‘Karma Chameleon’ (Jason titles are always wonderful, whether they are directly purloined or just out and out bizarre) is his take on those 50s B-movie tropes of gigantic whatever in the desert fighting off troops etc – here we have a gigantic chameleon (the title gave it away a bit eh?), a sweet romance (of the sort familiar to readers of The Living and the Dead) and a genuinely hilarious professor keen on talking masturbation with whoever he sits alongside. Later in the book, in ‘Lorena Velazquez’, Jason ups his love of monster movies to the nth degree as a dog man dine up like a Mexican wrestler attempts to free the eponymous heroine and does battle with, variously, hooded henchmen, Dracula, Frankenstein’s monster, several mummies, the wolfman, aliens, cavemen, a Mignola-ish skull-headed gorilla and, of course, Death in the form of a dog-headed Grim Reaper (of course!). But the road to ‘Lorena Velazquez’ also passes ‘Waiting for Bardot’, Jason’s take on Waiting for Godot. Which is (OF COURSE) to paraphrase the wisdom of a popular credit card ad, priceless.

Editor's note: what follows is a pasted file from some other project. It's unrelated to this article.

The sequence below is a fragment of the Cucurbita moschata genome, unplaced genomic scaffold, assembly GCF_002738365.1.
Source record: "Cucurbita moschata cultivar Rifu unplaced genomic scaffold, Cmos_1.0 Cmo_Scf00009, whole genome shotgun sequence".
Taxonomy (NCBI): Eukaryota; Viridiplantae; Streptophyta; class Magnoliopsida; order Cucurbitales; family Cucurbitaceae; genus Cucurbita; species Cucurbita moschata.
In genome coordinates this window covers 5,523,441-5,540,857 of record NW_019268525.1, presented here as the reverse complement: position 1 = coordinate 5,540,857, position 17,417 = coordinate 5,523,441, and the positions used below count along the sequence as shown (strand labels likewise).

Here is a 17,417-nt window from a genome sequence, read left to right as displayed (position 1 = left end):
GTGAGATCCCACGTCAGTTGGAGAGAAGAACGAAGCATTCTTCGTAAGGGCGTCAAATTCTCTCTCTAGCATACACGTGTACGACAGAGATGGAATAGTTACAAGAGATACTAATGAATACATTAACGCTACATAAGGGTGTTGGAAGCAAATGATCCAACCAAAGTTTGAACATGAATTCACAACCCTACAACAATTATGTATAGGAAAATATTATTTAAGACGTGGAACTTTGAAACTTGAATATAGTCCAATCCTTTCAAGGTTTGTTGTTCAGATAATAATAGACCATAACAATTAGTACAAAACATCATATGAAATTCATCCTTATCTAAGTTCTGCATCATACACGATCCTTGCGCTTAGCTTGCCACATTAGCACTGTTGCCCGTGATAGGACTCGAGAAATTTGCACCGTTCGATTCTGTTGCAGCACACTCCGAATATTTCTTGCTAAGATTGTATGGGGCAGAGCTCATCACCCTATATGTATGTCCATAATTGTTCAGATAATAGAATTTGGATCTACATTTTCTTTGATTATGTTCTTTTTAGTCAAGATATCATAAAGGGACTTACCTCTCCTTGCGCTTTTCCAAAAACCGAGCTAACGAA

What else? There’s the noirish ‘New Face’ in which a killer uses plastic surgery to elude the law – only for the op to (possibly?) go wrong. Jason here has his pictures and his words travel in opposite directions, adapting the technique that Kurosawa applied in movies like Stray Dog where music and images were at odds to one another, to dazzling effect. ‘Night of the Vampire Hunter’ turns the Charles Laughton classic, Night of the Preacher, on its head (Jason likes turning things on their head), with the Robert Mitchum villain now a hero vampire hunter whose skills are tested to the limit by two very evil children. ‘Polly Wants a Cracker’ (the stand-out tale in the book if we felt inclined to search for stand-outs in a book filled with exceptional material) posits Frida Kahlo as a hit lady – again, worth reading for all of the Beat Takeshi-esque moments of stasis (Frida in the bath with a book, browsing the record store for jazz, lying back on her bed with a cigarette, all Bout De Souffe). The jazz riff continues in ‘The Thrill is Gone’ which could be a play on the story of Chet Baker (but if that is the case, the climax of the story, which hints at a light calm in the eye of the storm, is merely one frame away from death).